That empty void is what drives us. That, and the support of our community. It’s been rabid since we first started hitting the social media hard and heavy in November of 2014; our first crowdfunding campaign hit its goals within 36 hours of launching on January 25th of 2015, which just shows us the interest in what we are creating.
WTN: You are clearly serious about producing a game that requires group content by taking solo quests out of the picture. I’m sure this is a challenge, but do you have any concerns about players getting frustrated with a game that’s different than the norm?
TA: Absolutely not. We aren’t aiming to create a game for the masses, so we really don’t give a @&%$ about all of those solo players who have never learned how to group with someone else or have forgotten how to be sociable and team-players.
“Whoa, that sounds harsh, saying you don’t give a @&%$ about the players.” Yeah, it does. But don’t quote us out of context. We don’t care about the SINGLE PLAYER generation of 99%, instant-gratification hipsters who want their first-place medal for simply existing. There are literally tens of thousands of MMORPGS out there catering to that EXACT playstyle and mentality. Our advice to those players is: enjoy them.
We are creating a niche game. We have a niche audience. We are a small team. We don’t need 50,000 players per month to be sustainable. Nor are we trying to appeal to the masses. We have a small, tightly focused audience, and as such, we are creating content specifically for them. We are not, nor will we ever be, a game for all players.
Players who, just like us, take their gaming seriously and schedule their sessions WITH their wives, husbands, friends, families, significant others and beyond. These are not single-player individuals. Rather, they are already team-oriented. That’s our target audience.
We’re creating a virtual world where players won’t be logging in just to “play a game.” Instead, they’ll be logging in to BECOME that character, to take on the virtual mantle of adventurer, and to have a second life in the Saga of Lucimia world. A place where they’ll spend multiple sessions per week alongside their friends, families, and significant others working on campaigns and exploring the breadth and depth of the world we’ve created.
We had someone on the Google+ page a few weeks back say that, “Well, this sounds like a game I want to play with my friends and family, not with a bunch of Internet strangers. Forcing me to need eight players to do dungeon content sounds like a huge pain; I don’t want to have to group with people I don’t know.”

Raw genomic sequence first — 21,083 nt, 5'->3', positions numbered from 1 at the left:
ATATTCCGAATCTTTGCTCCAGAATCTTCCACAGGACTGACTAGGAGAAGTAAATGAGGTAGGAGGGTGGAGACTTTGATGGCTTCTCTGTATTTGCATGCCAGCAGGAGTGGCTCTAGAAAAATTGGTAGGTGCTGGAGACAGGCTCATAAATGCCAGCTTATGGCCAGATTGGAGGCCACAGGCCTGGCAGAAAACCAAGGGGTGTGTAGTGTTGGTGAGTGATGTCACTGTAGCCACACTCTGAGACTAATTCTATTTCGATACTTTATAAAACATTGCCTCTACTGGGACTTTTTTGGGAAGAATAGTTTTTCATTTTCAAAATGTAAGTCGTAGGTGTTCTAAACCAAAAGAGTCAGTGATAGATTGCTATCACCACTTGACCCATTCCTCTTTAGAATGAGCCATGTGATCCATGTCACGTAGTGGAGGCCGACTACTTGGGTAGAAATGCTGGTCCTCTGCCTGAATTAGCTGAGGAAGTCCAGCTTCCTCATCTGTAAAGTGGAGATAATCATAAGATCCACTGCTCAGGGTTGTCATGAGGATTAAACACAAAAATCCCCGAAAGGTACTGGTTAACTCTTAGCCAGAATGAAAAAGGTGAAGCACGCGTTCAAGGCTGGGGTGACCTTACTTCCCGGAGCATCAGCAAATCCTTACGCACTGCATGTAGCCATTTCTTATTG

That player right there has lost track of what it is that made MMORPGs so much fun to begin with: the GROUP element. EVERYONE is an Internet stranger at some point. And while we do have small group content in the overland areas to cater to the in-between moments, the vast majority of what we are developing is created for the full group in mind, and raids beyond that.
We’ve also got some great mechanics in place to get players interacting with each other, roleplaying, and socializing in the cities and taverns. For example, we won’t have an instant-group-finder-that-teleports-you-to-the-dungeon. What we do have is a LFG board in the taverns where players will need to go to post and look for posts from other players.
This will put players right next to a [ton] of Internet strangers and force them to interact with people. To have conversations, like human beings. To roleplay. To get to know one another, and form bonds that lead to friendships, relationships, guilds, and beyond.
If you play well with others and enjoy grouping and epic adventure, you will thrive. If you are an anti-social hater or douchebag, you’ll quickly find yourself without groups, and eventually you’ll stop playing. We’re fine with that. We don’t want those types of people in our game to begin with.
In other words, we are the complete opposite of today’s modern MMO where it’s all about the single-serving content of, “@&%$ downtime, I don’t want to have to wait on someone else, I need my loot NOW NOW NOW NOW NOW NOW NOW!”
WTN: You detail on the website the use of a skill-based leveling system rather than traditional classes a player chooses at character creation. What’s the reasoning for this style of player progress?
TA: We want to create a world where players can be anything they want to be. Period. Locking people into a class-based game automatically restricts them. Instead, we’ve got a system in place with several hundred skills to choose from (our goal is 500+ by the time we get to launch), which allows players to ultimately create their own unique combinations of Archetypes.